Top Tips for Traveling in Kenya Like a Local
You probably all know the English proverb “When in Rome, do as the Romans do”. Of course, this doesn't refer only to Rome. While traveling or living abroad it's always a good idea to adjust to the local customs. Not only because it can prevent many unnecessary misunderstandings but also because it will open your eyes to a new culture and, by doing so, to many new experiences and people. It sounds so logical but in reality not many are able to fully act as the Romans do. Or in this case, as the Kenyans.
While working as an aid worker and volunteering in Kenya it never stopped amazing me how easy it is to spot the tourists. Tourists are usually the least adjusted bunch and easy to spot. Pale skin, white socks and sandals are a common thing but who is to say they don't wear this at home. It's usually behaviour, not appearance, which sets people apart from the locals. Most tourists in Kenya are from Europe, Asia or the United States. Quite some cultural differences... as you can imagine.
When you travel to a country as Kenya to spend your holiday it is not as important to adjust as well as, let's say when you are visiting or even moving there. It is, however, more fun! It enables you to understand the local customs & make local friends, but it also helps you to stay safe and to not feed the misconception of stereotypes. Tourists who have dared to hop off the big safari buses will recognize it when I say Kenyans can be quite straight forward. You'll hear a lot of mzungu mzungu how are you.. roughly translated: white person, white person how are you. Or Mzungu buy me soda! Things like that. Don't run straight back to the bus and definitely don't start buying everybody soda's.
All the attention is usually fun in the beginning but after a while it can become quite annoying and tiring. Just keep in mind that most people are just very happy to see you as their visitor and have no bad intentions what so ever. So just have a laugh. Learn some of the basic Kiswahili words so you can surprise the crowd. A simple 'I am fine. How are you mzungu' usually does the trick. You'll have a laughing party before you know it. Stereotypes way heavily in Kenya. Thanks to the tourist if you ask me. They usually stay on their busses and have no problem paying big mzungu prices for everything.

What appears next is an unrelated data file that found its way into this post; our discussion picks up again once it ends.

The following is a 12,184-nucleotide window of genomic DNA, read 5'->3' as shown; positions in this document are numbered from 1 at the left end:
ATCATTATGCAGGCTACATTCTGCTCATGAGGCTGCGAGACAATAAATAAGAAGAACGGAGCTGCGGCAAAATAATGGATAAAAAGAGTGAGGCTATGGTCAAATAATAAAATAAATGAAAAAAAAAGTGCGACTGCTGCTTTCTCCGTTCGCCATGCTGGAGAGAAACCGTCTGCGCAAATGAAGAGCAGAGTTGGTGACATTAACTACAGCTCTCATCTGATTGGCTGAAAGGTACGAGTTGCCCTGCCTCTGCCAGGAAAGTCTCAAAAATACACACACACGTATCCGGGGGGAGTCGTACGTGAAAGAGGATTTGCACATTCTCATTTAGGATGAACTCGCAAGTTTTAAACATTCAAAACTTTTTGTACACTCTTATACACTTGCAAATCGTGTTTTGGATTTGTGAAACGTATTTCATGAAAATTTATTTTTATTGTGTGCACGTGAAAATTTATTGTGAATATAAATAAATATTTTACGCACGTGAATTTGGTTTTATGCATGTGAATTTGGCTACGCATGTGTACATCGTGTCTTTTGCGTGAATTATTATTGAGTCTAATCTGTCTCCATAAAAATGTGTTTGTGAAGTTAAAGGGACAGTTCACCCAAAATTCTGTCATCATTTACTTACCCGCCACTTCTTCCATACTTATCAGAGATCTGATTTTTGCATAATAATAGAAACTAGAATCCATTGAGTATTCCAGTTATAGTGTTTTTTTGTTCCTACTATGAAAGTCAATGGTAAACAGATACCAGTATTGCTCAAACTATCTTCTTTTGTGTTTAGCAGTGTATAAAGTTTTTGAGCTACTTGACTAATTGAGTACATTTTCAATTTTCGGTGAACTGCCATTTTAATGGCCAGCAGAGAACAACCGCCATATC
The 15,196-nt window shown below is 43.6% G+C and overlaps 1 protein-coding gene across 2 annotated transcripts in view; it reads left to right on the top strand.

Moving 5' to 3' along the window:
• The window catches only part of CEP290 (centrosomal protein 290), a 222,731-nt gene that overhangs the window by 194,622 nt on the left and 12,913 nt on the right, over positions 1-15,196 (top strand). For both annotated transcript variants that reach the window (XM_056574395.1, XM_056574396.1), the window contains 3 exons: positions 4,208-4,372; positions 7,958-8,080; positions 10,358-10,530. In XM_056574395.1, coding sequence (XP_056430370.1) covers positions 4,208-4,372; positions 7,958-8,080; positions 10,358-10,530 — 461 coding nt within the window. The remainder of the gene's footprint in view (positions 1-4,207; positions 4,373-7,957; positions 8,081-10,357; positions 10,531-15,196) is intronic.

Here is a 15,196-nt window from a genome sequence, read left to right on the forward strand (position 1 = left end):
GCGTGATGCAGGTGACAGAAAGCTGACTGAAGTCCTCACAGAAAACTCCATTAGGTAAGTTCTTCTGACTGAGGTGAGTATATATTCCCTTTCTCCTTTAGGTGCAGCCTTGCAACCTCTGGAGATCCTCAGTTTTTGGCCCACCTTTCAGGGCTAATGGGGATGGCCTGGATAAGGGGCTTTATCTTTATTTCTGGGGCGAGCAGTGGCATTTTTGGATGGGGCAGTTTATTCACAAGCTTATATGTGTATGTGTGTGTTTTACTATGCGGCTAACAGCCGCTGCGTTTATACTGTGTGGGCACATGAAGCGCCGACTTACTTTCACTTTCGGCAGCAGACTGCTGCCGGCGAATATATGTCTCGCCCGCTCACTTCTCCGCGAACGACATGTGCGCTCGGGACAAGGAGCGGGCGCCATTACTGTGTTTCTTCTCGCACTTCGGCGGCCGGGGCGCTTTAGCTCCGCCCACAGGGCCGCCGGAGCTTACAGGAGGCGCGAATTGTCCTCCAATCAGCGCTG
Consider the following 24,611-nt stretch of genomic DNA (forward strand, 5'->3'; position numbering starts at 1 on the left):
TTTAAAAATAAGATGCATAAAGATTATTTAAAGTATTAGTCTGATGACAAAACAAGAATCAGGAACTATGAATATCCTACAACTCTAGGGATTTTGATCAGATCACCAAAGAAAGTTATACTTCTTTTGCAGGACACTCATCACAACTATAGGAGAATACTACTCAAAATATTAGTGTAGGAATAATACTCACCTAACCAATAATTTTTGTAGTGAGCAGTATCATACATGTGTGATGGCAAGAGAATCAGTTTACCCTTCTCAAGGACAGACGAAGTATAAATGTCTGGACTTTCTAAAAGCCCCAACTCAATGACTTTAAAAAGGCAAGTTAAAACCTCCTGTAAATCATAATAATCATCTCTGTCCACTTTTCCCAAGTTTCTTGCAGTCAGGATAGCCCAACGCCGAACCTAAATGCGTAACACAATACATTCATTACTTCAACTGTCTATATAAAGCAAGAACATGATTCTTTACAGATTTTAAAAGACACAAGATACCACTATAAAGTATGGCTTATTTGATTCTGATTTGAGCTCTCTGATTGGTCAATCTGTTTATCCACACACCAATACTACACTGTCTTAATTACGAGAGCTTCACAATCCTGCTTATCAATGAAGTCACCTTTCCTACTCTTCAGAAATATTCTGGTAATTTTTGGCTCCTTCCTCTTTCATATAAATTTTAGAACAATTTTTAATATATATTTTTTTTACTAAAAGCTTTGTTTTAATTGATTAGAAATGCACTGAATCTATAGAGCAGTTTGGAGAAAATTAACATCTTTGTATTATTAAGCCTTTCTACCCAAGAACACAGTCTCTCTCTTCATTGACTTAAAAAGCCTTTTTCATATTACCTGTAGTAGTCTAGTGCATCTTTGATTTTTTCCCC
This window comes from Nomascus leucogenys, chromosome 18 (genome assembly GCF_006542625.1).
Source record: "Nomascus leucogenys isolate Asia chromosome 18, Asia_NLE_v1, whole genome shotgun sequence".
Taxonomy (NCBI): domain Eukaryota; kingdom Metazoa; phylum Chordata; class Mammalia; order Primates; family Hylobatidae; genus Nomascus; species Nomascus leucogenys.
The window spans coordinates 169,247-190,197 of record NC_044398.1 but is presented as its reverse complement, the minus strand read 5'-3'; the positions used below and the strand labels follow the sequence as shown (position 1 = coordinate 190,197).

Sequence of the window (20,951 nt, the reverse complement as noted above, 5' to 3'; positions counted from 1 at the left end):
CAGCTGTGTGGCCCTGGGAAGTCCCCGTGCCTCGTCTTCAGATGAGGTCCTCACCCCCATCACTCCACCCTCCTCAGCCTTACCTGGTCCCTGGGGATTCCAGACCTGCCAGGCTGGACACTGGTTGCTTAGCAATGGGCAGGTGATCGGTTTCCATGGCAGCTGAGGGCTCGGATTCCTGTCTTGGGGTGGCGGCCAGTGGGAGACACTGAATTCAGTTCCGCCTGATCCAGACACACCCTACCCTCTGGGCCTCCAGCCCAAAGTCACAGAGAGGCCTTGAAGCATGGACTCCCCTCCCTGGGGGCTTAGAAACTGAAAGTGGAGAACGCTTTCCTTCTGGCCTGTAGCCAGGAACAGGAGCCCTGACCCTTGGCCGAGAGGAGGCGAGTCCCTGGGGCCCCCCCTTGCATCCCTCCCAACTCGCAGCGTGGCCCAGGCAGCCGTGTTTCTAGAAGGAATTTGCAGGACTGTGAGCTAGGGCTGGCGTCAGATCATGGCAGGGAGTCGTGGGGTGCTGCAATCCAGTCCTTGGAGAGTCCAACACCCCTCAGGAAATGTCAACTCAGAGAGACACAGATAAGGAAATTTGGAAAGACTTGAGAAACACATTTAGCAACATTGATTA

The stereotype image of every tourist must be filthy rich is the result. Which in result means some tourists feel cheated and people visiting the country often get harassed for money. So many tourists stay on the safari buses for this exact reason because when you get off the chances to feel cheated are high. Stories about Kenyan people being pushy and greedy are not uncommon. But, let's think about this for a second and look at ourselves. We walk around in our brand new clothes, our iPhones and we were obviously able to buy a plane ticket. Things which are undo able for many in Kenya. So don't blame the Kenyan but adjust. Do as the Kenyans do.
Carry your change in your pocket. Don't walk around on the street taking selfies, learn some Kiswahili and don't pay 500 shillings for a 50 shilling souvenir. Have some fun and leave your Western ways in the safari bus. Walk around slowly (pole pole), have a laugh, enjoy some street food and work that Nokia 3310. Go to local places and enjoy the real Kenya. And last but not least.. Don't dress like Crocodile Dundee. I promise there is no lion or crocodile in the city.
By Mechteld Schiphorst